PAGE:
At NST, we’ve been at the forefront of Web development and design for many years. In fact, we often joke that we’ve been doing “social media” before the term even existed with the development of e-communities like the WD-40 Fan Club and Chicken of the Sea’s Mermaid Club. But we — like many companies worldwide — are now faced with the reality that what we built even a few years ago just will no longer cut it. We’re having to educate our clients on the fact that the Web is constantly evolving. You can’t build a Web site, then walk away and ignore it. While the tools we used in the past were appropriate for the time, they no longer work in today’s environment. “The site is not built in a Web 2.0” format is something that we’ve found ourselves saying often. But what exactly does “Web 2.0” mean?
Last week’s WOM-COMM class touched on this briefly, sparking the writing of this post. Joel Warady, principal at Joel Warady Group, gave the following outline:
• Static Web sites
• One-way communication
• Corporate voice
Web 2.0 (Social)
• Two-way dialogue
• Everyone is talking
• Real time information quicker
• Semantic computing – computers thinking and making decisions with each other
If you are like me the thought of computers “thinking,” as Warady described is somewhat frightening. There are many views of what Web 3.0 might look like, and — believe it or not — Web 3.0 has been talked about as early as 2001 when a story appeared in Scientific American that described a world in which software “agents” perform Web-based tasks typically left to humans. Some envision it as a place where machines can read Web pages much like people. “Intelligent applications” and “machine-based learning and reasoning” are some of the terms people use to discuss a Web 3.0 world. While Web 3.0 is coming, we are finding many Web sites are still struggling to keep up with Web 2.0.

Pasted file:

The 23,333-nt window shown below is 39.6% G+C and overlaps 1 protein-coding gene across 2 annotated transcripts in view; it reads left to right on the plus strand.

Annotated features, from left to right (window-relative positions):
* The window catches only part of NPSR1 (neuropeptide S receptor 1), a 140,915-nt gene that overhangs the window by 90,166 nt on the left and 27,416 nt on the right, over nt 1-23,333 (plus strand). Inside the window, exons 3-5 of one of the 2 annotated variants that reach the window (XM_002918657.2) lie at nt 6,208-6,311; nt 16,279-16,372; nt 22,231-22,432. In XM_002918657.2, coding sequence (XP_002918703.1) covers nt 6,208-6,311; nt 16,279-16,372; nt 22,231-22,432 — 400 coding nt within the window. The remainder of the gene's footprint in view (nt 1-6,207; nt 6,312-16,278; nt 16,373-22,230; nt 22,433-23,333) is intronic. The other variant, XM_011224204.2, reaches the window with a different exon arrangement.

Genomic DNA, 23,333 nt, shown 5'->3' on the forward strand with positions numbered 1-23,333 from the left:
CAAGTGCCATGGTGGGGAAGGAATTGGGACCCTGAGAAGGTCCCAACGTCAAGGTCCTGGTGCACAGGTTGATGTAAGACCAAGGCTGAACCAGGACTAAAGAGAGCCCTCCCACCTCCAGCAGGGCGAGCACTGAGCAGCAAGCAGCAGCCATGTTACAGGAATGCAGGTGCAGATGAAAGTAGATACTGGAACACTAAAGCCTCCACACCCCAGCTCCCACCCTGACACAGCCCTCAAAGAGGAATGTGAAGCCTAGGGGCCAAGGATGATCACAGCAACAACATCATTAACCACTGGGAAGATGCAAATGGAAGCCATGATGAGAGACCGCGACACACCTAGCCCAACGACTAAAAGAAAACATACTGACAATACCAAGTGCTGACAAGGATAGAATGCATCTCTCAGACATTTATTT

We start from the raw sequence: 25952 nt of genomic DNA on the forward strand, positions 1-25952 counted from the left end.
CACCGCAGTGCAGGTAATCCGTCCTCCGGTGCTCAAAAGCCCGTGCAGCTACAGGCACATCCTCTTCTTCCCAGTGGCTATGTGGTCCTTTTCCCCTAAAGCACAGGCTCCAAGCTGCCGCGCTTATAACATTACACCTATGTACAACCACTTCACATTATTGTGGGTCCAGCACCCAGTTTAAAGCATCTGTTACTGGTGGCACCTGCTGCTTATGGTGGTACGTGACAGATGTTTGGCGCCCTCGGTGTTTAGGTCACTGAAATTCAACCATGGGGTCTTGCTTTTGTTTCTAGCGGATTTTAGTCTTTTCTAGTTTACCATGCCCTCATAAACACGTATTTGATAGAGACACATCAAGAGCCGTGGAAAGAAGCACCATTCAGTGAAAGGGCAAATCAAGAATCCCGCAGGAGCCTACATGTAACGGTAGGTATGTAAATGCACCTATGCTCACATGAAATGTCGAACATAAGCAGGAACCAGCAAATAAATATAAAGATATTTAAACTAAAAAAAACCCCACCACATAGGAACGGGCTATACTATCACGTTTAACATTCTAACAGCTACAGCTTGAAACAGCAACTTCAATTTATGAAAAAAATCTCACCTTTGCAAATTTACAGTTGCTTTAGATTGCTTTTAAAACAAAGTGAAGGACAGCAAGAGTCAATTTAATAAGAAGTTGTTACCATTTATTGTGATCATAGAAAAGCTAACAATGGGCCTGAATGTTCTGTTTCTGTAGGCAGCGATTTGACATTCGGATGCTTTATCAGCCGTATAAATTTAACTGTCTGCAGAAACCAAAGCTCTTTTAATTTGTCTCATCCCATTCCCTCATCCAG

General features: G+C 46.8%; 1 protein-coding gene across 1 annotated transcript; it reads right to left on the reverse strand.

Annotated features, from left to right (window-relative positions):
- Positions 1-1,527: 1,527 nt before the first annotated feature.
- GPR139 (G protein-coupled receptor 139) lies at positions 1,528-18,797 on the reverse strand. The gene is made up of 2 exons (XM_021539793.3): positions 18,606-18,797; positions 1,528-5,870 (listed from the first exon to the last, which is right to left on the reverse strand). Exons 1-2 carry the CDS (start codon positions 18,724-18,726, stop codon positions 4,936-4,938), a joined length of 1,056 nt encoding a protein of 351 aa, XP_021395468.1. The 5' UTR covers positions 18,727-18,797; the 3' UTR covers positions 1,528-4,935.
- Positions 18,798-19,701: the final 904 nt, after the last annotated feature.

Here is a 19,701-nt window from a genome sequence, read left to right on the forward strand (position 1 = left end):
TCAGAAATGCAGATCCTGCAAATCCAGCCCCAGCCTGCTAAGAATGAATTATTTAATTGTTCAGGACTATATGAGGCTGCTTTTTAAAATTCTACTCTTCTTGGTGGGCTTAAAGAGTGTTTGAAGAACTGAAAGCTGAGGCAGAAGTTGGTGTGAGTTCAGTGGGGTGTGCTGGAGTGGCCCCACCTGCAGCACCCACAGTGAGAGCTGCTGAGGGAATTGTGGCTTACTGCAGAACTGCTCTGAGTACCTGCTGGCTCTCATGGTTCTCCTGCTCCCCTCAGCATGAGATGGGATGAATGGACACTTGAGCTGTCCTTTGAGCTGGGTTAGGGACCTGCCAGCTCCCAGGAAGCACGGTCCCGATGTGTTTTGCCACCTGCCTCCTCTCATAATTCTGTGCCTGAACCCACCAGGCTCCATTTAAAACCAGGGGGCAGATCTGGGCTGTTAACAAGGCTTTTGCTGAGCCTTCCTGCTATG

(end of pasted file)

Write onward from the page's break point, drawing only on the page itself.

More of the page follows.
Like Web 3.0, the definition of Web 2.0 is also varied, however, the term Web 2.0 generally refers to almost any site, service or technology that promotes sharing or collaboration. Here are some questions to get you thinking about whether or not your site fits with current Web 2.0 platforms (NOTE: I’m not a developer – so here are some questions for the layperson. Our Interactive Department can speak more to the technologies):
- Is it dynamic, i.e. does your home page change often? Content management systems make it easier than ever to change content often, without the help of a developer.
- Is it two-way, allowing your audience to talk to you (or each other), not just the other way around? Features that allow comments, ratings or reviews are ways to allow for two-way communication and interactivity.
- Is it social/shareable? Can the information on your site be easily shared on other social networks or by RSS feed?
- Is it easily searchable by keyword?
- Does it incorporate user-generated content?
- Does your site make use of video and audio?
- Is your site properly optimized for your keywords?
- Are you tracking trend topics and sentiment data on your site to determine what areas are most used/most popular? Are you using this data?
- Are you giving people something to talk about, i.e. things that encourage conversations, things to share, events, contests, etc.
- Are you driving traffic to your site through outreach to influentials? Do you know who is influential to your brand online?
Web 3.0 is coming. Web 2.0 is here, and we can’t stress enough the importance of remaining relevant in the ever-changing Web world. NST recommends a regular audit of your site to make sure you don’t get left behind.
WOM-COMM is a certificate program by the Word of Mouth Marketing Association.